There is still a print shadow effect but this time it’s running down the model and not up.

The doors and vents still have some print shadow but only in a few areas such as the recess for door hinges etc.

The inside of the shell is rougher and covered in print shadow, as we would expect as it was full of support material.

The top is smooth and very well detailed which will show up when the shells are painted.  In the pictures they look rough or lined but this is simply where the Goo Gone has not affected any support material residue and the surface is still a bit transparent.

Hopefully this will help you identify if a model has been printed in the correct orientation or not.  But what should you do if yours arrives and you think it was printed the wrong way up?

Firstly check to make sure the model was designed to have the orientation set. I can’t speak for other designs but my models will state this in the description if it has been set and I can always confirm if you want to contact me and check.  As for the Alco C-855 shells you need to purchase the Deluxe version as it’s not set on the standard.

Secondly, take some pictures of the incorrect model showing things like the print shadow running the wrong way.  Then send an email to Shapeways at service@shapeways.com.  Include your order number, photos and let them know the model you received has not been printed in the correct orientation. Please note: this must be done within ten days of receiving the model.  Their customer service team are quick to respond and will organize a re-print of the model if indeed it was printed wrongly. But again, you only have ten days from the time you receive your print.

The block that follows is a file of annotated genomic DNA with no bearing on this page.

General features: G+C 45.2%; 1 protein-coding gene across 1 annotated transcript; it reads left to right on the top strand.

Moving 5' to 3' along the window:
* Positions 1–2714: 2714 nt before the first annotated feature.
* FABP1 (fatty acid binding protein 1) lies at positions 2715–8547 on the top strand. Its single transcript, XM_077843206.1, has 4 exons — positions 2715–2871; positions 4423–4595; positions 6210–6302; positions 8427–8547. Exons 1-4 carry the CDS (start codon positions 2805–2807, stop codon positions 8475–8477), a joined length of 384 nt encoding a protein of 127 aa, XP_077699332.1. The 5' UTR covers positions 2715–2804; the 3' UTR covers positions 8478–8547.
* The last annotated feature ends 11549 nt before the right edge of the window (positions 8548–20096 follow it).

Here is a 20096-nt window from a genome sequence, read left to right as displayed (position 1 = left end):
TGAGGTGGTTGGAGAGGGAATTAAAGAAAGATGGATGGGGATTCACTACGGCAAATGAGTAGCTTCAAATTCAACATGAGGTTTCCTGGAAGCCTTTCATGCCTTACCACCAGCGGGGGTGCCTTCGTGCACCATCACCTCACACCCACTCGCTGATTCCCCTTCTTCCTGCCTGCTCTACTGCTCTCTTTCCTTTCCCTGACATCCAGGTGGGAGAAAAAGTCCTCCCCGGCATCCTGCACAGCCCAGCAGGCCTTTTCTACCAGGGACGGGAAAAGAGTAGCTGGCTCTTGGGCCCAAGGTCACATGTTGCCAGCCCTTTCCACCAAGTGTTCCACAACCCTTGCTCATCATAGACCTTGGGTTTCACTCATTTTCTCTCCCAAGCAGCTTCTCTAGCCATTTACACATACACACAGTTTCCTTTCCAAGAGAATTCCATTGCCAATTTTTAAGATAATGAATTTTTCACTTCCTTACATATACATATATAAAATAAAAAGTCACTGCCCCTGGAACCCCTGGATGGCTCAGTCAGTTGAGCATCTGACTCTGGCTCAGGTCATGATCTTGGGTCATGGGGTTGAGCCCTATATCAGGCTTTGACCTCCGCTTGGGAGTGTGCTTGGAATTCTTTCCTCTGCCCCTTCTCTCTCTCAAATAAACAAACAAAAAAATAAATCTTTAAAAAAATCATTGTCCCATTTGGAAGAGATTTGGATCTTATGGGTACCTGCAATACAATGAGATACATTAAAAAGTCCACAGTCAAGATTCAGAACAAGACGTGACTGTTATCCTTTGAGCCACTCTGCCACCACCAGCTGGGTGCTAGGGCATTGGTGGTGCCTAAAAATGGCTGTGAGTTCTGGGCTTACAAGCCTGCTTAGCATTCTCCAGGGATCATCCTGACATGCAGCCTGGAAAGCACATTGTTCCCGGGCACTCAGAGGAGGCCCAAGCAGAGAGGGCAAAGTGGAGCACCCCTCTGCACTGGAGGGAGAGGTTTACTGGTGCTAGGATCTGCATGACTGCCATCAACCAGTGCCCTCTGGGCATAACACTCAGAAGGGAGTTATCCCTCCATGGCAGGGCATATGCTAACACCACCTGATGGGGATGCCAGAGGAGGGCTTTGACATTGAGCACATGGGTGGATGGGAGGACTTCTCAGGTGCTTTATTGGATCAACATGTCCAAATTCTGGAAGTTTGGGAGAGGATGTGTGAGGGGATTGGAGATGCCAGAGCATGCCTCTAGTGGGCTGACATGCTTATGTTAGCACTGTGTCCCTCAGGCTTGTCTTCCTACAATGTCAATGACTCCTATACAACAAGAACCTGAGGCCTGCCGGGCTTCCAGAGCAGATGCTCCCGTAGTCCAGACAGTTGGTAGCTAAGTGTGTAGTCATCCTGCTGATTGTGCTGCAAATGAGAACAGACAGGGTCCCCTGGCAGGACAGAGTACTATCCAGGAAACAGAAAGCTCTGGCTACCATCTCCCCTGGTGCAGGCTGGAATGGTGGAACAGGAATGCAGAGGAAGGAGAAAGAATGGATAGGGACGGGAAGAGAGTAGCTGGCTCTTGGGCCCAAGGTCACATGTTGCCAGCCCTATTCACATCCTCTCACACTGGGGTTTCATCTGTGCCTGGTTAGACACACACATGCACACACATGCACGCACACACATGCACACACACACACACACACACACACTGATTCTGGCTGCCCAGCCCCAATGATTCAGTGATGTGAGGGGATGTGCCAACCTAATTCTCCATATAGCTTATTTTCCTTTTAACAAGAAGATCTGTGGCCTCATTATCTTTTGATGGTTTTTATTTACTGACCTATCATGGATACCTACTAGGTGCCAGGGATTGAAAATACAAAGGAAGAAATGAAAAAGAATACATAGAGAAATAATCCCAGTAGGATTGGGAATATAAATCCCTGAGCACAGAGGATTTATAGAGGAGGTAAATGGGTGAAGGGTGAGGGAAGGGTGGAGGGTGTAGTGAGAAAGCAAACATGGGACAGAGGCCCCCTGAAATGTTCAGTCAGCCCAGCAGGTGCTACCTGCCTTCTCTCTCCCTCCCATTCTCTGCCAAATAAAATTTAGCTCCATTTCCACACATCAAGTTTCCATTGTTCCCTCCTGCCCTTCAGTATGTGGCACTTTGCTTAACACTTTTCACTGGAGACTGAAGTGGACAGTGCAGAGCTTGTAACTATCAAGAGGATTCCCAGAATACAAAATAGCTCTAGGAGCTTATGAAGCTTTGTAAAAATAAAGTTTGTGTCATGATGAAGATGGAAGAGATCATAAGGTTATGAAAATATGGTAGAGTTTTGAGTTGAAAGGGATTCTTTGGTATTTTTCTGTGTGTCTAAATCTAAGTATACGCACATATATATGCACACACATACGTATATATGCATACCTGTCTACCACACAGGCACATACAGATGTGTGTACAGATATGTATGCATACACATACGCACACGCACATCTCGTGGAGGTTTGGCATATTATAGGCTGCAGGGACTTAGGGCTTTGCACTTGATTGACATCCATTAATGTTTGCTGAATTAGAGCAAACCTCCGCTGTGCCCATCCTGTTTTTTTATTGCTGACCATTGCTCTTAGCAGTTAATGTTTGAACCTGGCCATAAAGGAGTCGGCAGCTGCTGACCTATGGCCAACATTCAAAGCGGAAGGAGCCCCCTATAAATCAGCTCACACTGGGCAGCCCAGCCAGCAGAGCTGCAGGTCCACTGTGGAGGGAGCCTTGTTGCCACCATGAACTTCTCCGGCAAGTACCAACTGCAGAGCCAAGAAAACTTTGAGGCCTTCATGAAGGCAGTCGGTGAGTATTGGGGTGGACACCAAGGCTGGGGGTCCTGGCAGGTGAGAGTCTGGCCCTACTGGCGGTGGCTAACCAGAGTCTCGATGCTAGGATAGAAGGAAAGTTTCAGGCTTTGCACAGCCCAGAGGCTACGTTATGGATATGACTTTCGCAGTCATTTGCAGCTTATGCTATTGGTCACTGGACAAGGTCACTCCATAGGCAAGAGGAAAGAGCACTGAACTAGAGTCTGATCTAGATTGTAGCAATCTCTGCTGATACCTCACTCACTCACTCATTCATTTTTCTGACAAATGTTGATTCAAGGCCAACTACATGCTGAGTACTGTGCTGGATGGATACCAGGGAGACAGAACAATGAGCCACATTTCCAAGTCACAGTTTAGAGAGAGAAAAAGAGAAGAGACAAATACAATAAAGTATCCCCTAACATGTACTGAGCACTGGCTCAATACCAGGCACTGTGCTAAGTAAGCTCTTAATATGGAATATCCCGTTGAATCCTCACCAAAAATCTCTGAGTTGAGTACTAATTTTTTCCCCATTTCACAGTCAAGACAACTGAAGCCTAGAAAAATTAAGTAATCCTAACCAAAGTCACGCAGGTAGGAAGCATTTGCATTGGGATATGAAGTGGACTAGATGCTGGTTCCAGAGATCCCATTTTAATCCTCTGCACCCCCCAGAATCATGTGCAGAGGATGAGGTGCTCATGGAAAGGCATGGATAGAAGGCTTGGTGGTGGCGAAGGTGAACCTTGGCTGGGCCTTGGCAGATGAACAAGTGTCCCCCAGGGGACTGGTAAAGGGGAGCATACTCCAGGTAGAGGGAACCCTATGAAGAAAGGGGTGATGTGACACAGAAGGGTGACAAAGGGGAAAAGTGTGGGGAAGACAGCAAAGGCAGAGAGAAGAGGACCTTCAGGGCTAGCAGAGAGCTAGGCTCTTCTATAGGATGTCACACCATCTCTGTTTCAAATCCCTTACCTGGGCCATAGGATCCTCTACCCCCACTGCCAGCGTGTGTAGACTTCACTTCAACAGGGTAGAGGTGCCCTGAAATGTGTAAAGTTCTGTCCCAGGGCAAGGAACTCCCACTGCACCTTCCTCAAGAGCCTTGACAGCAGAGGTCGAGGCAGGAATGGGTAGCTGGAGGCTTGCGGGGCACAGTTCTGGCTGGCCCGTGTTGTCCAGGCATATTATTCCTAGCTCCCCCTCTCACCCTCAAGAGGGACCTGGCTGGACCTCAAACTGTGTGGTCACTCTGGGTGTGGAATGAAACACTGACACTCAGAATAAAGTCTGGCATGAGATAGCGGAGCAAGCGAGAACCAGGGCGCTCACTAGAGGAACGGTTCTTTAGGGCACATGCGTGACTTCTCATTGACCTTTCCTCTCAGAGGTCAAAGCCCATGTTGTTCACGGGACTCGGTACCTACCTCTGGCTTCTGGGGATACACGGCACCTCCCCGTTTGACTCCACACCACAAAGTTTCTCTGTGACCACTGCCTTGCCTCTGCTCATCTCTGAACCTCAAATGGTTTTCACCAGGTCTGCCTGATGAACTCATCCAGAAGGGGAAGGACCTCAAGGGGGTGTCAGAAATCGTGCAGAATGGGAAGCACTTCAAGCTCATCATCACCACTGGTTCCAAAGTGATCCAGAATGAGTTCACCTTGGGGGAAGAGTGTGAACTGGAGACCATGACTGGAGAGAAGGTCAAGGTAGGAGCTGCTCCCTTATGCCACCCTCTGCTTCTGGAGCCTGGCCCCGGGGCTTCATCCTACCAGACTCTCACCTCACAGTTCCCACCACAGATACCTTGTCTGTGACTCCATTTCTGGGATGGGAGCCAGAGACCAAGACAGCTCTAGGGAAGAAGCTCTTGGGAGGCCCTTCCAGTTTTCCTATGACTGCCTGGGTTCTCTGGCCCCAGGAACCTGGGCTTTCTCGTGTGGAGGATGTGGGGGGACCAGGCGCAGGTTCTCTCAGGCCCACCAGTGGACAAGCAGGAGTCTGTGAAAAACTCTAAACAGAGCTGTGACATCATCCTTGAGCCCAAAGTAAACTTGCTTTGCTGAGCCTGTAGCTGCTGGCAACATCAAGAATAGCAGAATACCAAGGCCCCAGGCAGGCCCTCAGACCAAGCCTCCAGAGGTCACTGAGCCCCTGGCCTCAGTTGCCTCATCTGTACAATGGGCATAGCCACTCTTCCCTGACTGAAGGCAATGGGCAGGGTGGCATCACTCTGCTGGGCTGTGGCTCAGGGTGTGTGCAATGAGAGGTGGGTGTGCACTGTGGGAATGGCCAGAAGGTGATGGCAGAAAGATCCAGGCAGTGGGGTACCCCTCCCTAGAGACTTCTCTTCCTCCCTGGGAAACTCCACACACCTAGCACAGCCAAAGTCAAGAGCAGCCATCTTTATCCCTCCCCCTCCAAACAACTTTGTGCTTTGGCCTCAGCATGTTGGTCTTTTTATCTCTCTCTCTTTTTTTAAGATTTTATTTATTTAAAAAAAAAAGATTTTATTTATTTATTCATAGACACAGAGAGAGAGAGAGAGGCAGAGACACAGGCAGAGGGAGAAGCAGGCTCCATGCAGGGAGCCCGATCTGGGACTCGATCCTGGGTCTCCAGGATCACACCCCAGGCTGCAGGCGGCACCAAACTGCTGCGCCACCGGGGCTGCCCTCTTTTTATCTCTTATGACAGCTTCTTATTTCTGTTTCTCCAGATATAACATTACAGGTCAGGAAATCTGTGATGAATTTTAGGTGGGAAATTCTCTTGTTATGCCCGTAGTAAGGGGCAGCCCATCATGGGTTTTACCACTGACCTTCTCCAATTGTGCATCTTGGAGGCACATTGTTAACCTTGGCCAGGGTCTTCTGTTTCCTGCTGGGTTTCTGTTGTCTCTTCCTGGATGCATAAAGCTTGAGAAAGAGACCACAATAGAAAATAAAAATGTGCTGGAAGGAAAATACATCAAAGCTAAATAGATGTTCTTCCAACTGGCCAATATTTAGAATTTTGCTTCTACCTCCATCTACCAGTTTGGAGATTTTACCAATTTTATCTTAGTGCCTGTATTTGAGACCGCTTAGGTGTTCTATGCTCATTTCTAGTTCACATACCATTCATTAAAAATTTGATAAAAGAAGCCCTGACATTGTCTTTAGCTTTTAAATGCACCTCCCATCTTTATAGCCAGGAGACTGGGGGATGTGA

As I said before any excess powder will need to be cleaned off and you will find the detail is good underneath it.  You also need to clean this off otherwise any paint applied will flake off as the powder is loose.

You may also be wondering what I’m doing with so many Alco C-855 shells?  These are for a fellow modeller and I’m making a fully powered ready to run A-B-A set for them.  And I intend to share the whole build process with you in a set of posts which should be starting very soon.